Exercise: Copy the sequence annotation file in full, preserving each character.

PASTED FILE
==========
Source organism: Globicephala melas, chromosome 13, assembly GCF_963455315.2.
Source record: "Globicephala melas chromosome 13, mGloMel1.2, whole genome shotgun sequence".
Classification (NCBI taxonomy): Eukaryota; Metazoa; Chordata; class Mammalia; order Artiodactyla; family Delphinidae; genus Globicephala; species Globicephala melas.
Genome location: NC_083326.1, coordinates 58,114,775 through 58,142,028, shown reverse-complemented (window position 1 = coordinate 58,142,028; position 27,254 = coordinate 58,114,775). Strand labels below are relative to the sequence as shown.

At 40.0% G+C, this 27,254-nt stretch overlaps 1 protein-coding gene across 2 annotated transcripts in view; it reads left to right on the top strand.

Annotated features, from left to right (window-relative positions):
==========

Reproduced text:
Source organism: Globicephala melas, chromosome 13, assembly GCF_963455315.2.
Source record: "Globicephala melas chromosome 13, mGloMel1.2, whole genome shotgun sequence".
Classification (NCBI taxonomy): Eukaryota; Metazoa; Chordata; class Mammalia; order Artiodactyla; family Delphinidae; genus Globicephala; species Globicephala melas.
Genome location: NC_083326.1, coordinates 58,114,775 through 58,142,028, shown reverse-complemented (window position 1 = coordinate 58,142,028; position 27,254 = coordinate 58,114,775). Strand labels below are relative to the sequence as shown.

At 40.0% G+C, this 27,254-nt stretch overlaps 1 protein-coding gene across 2 annotated transcripts in view; it reads left to right on the top strand.

Annotated features, from left to right (window-relative positions):